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This question already has an answer here:

I have already proven that $\left(1+\frac 1{n}\right)^n\leq \sum_{k=0}^{n}{\frac{1}{k!}}$ . Does that help me in any way? I am stumped...

Any suggestions/hints?

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marked as duplicate by Jyrki Lahtonen, Xander Henderson, Shailesh, YuiTo Cheng, Leucippus Jun 8 at 0:43

This question has been asked before and already has an answer. If those answers do not fully address your question, please ask a new question.

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If $n,N\in\mathbb N$, with $n\geqslant N$, then\begin{align}\left(1+\frac1n\right)^n&=\sum_{k=0}^n\binom nk\frac1{n^k}\\&\geqslant\sum_{k=0}^N\binom nk\frac1{n^k}\\&=1+1+\frac{n-1}{2n}+\frac{(n-1)(n-2)}{3!n^2}+\cdots+\frac{(n-1)(n-2)\ldots\bigl(n-(N-1)\bigr)}{N!n^{N-1}}\\&=1+1+\frac1{2!}\left(1-\frac1n\right)+\frac1{3!}\left(1-\frac1n\right)\left(1-\frac2n\right)+\cdots\\&\phantom{=\ }+\frac1{N!}\left(1-\frac1n\right)\left(1-\frac2n\right)\cdots\left(1-\frac{N-1}n\right).\end{align}Therefore,\begin{align}\left(1+\frac1n\right)^n&\geqslant\lim_{n\to\infty}1+1+\cdots+\frac1{N!}\left(1-\frac1n\right)\left(1-\frac2n\right)+\frac1{2!}\left(1-\frac1n\right)\cdots\left(1-\frac{N-1}n\right)\\&=1+1+\frac1{2!}+\cdots+\frac1{N!}\end{align}and so$$\lim_{n\to\infty}\left(1+\frac1n\right)^n\geqslant1+1+\frac1{2!}+\cdots+\frac1{N!}.$$Since this takes place for every $N\in\mathbb N$,$$\lim_{n\to\infty}\left(1+\frac1n\right)^n\geqslant\sum_{k=0}^\infty\frac1{k!}.$$

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  • $\begingroup$ $\begin{align}\left(1+\frac1n\right)^n&\geqslant\lim_{n\to\infty}1+1+\cdots+\frac1{N!}\left(1-\frac1n\right)\left(1-\frac2n\right)+\frac1{2!}\left(1-\frac1n\right)\cdots\left(1-\frac{N-1}n\right)\\&=1+1+\frac1{2!}+\cdots+\frac1{N!}\end{align}$ How do you get that Inequality? $\endgroup$ – ParabolicAlcoholic Jun 8 at 11:04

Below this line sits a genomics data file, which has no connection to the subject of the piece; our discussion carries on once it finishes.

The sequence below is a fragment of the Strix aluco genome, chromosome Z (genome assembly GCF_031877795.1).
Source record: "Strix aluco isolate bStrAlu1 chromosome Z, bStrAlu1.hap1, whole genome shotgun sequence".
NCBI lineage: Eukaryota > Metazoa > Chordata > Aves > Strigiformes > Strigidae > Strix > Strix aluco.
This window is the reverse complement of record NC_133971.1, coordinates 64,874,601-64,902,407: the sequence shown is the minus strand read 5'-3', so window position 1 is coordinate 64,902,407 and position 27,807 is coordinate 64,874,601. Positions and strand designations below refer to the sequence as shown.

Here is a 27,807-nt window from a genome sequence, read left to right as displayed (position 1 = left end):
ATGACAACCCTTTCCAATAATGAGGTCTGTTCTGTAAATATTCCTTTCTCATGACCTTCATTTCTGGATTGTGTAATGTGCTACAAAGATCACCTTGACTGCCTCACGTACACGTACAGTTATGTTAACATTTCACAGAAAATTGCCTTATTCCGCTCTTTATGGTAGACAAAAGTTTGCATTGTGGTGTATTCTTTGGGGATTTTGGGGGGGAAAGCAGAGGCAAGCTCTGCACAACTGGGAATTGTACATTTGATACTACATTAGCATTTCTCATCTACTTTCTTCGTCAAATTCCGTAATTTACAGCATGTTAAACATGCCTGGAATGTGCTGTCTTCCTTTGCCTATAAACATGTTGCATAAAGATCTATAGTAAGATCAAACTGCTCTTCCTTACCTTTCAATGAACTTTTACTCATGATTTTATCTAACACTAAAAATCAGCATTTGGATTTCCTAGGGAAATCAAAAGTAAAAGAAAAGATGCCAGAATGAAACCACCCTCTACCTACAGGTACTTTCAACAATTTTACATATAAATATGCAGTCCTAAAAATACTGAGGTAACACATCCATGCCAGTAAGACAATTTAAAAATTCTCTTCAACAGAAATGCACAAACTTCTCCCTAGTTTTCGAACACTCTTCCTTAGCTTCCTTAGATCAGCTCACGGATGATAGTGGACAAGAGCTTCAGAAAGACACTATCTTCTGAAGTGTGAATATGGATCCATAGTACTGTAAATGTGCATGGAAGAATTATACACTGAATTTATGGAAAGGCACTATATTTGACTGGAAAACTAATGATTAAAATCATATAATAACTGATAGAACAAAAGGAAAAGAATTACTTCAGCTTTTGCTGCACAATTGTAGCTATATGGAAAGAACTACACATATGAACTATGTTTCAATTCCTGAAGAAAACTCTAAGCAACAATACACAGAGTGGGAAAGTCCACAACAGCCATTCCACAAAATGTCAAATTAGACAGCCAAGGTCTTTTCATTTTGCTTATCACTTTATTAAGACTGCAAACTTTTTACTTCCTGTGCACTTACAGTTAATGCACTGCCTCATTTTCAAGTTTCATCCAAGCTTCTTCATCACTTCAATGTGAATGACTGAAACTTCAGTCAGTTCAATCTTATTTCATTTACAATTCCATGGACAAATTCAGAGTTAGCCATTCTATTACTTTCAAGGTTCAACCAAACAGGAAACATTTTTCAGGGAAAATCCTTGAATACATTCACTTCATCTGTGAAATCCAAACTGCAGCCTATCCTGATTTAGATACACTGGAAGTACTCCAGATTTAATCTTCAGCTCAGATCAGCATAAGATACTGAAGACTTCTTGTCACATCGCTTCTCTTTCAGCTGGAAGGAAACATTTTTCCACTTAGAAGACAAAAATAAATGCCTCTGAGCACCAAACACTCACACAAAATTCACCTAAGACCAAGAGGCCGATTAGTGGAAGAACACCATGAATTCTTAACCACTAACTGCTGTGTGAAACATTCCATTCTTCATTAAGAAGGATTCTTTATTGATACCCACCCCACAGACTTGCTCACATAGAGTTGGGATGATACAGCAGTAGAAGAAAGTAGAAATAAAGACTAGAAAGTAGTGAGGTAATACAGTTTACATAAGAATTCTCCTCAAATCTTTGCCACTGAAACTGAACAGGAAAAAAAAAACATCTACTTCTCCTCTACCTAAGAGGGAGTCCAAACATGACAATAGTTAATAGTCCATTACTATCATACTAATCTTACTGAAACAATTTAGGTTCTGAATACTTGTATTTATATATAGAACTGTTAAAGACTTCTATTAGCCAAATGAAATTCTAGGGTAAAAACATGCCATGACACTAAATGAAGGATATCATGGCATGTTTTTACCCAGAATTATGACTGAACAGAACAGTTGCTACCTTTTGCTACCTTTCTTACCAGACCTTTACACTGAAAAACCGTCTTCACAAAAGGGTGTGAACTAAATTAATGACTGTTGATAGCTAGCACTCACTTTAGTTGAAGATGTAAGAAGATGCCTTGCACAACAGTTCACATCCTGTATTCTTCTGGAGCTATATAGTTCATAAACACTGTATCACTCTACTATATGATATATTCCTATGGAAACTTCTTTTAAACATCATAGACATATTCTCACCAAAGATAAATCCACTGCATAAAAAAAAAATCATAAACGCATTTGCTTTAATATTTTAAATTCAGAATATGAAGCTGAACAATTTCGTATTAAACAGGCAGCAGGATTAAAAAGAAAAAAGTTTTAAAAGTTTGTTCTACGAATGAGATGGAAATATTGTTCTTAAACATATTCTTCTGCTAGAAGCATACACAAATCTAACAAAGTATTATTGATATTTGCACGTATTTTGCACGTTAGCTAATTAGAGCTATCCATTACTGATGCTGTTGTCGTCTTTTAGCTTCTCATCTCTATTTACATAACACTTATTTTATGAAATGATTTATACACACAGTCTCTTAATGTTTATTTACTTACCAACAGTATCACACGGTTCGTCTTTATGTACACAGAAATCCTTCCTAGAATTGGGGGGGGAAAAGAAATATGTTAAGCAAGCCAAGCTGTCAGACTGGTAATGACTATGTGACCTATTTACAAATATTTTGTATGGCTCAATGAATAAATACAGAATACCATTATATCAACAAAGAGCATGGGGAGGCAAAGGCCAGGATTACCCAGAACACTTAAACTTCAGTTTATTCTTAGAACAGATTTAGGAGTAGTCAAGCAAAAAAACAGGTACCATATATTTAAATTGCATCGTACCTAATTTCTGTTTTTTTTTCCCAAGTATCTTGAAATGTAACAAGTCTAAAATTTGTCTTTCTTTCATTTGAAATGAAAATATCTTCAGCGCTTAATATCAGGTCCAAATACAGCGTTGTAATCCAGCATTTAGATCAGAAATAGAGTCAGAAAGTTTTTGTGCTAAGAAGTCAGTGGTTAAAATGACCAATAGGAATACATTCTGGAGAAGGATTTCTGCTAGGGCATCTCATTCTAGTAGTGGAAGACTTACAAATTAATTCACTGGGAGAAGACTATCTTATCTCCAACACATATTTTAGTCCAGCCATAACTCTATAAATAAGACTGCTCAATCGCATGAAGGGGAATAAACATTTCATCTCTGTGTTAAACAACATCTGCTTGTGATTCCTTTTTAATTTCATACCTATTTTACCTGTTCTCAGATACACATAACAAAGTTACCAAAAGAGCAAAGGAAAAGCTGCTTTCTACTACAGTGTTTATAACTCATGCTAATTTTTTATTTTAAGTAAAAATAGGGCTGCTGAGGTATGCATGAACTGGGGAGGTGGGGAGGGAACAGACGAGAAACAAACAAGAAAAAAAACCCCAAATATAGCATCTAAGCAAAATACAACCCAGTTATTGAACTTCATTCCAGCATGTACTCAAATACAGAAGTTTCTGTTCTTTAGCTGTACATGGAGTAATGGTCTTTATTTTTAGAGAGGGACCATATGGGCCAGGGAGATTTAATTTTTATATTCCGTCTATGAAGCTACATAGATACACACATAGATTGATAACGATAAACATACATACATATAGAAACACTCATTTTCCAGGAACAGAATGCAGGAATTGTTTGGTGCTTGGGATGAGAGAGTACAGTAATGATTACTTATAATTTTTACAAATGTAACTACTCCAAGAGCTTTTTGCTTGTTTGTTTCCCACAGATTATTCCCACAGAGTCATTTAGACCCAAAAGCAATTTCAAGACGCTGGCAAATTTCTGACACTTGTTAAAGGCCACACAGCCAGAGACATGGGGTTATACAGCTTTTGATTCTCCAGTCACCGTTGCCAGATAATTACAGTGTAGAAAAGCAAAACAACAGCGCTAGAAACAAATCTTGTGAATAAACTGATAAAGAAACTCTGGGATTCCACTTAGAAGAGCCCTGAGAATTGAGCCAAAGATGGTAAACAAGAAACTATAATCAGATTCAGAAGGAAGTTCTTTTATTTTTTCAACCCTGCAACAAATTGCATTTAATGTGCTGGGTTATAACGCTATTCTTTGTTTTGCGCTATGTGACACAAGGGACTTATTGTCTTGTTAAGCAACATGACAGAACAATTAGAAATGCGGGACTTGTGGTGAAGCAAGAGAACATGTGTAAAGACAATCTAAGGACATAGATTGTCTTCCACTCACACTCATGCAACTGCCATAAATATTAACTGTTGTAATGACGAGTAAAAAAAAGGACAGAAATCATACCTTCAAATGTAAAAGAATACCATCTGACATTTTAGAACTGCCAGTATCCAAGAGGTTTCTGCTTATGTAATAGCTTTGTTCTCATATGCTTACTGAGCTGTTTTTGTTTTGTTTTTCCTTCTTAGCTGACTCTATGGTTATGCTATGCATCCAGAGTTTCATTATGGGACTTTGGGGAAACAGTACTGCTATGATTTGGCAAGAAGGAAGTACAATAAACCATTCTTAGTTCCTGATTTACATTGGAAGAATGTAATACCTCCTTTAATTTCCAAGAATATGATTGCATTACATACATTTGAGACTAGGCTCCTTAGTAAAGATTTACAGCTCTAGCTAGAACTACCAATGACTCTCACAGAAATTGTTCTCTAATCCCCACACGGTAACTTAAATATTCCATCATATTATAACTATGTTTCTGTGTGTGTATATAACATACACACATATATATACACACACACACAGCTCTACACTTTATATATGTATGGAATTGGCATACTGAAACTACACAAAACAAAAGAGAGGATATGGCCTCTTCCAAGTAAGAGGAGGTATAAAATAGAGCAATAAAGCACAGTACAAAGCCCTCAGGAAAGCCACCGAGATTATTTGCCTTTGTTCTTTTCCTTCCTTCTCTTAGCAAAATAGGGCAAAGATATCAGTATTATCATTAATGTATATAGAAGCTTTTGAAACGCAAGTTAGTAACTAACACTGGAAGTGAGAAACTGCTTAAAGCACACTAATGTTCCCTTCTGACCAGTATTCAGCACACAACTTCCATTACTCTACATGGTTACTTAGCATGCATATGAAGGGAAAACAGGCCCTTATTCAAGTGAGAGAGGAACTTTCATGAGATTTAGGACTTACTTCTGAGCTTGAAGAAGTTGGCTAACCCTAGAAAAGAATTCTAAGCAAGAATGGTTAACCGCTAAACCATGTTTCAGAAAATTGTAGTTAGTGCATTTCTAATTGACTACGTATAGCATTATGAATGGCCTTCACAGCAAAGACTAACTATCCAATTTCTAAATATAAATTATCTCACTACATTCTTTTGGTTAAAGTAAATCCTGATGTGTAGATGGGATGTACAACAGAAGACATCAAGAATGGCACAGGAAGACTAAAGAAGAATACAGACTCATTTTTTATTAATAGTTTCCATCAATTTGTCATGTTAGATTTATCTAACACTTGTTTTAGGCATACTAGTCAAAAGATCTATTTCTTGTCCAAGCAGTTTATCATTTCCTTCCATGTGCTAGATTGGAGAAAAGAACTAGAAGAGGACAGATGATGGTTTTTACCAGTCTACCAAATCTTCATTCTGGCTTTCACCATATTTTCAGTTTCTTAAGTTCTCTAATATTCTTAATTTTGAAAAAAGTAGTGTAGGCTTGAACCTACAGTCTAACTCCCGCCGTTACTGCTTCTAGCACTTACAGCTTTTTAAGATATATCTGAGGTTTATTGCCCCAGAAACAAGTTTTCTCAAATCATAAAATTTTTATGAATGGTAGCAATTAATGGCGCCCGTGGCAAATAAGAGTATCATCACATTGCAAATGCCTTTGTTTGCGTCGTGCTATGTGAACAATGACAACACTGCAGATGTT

• $\begingroup$ No. I did no use that. $\endgroup$ – José Carlos Santos Jun 8 at 11:09
  • $\begingroup$ But how do you know that? $\endgroup$ – ParabolicAlcoholic Jun 8 at 11:27
  • $\begingroup$ How do I know what? Are you talking about the first inequality of my proof? $\endgroup$ – José Carlos Santos Jun 8 at 11:36
  • $\begingroup$ Ok, sorry, I misinterpreted somthing. It's clear now. $\endgroup$ – ParabolicAlcoholic Jun 8 at 11:45
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I don't know if this is what you're looking for but:

let exp(x) be the function that satisfies the D.E.: $$\frac{d}{dx}\exp(x) = \exp(x),\qquad \exp(0) = 1$$ hence if we do a Taylor expansion of this function we get: $$\exp(x) = \sum_{k=0}^\infty{\frac{x}{k!}}$$ using the limit definition of the derivative with a constant to the power x: $$\frac{d}{dx}\left(k^x\right) = \lim \limits_{h \to 0}\left(\frac{k^{x+h} - k^{x}}{h}\right) = \lim \limits_{h \to 0}\left(k^{x}\left(\frac{k^{h} - 1}{h}\right)\right) = T\cdot k^{x} $$ where $T = \lim \limits_{h \to 0}\left(\frac{k^{h} - 1}{h}\right)$ is constant with respect to x. Let e be the number such that $T = 1$, trivially, $e^x = \exp(x)$. rearranging our formula for T: $$\lim \limits_{h \to 0}\left[\frac{e^{h} - 1}{h}\right] = 1 \Rightarrow \lim \limits_{h \to 0}\left[e =\left(1+h\right)^\frac{1}{h}\right]$$ letting $u = \frac{1}{h}$: $$e =\lim \limits_{u \to \infty}\left[\left(1+\frac{1}{u}\right)^u\right]$$ hence: $$\lim \limits_{x \to \infty}\left[\left(1+\frac{1}{x}\right)^x\right] = e = \exp(1) = \sum_{k=0}^\infty{\frac{1}{k!}}$$

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For all $n\in\mathbb N$ $$\frac n{n+1}\le\ln\left(1+\frac1n\right)^n\le1.$$

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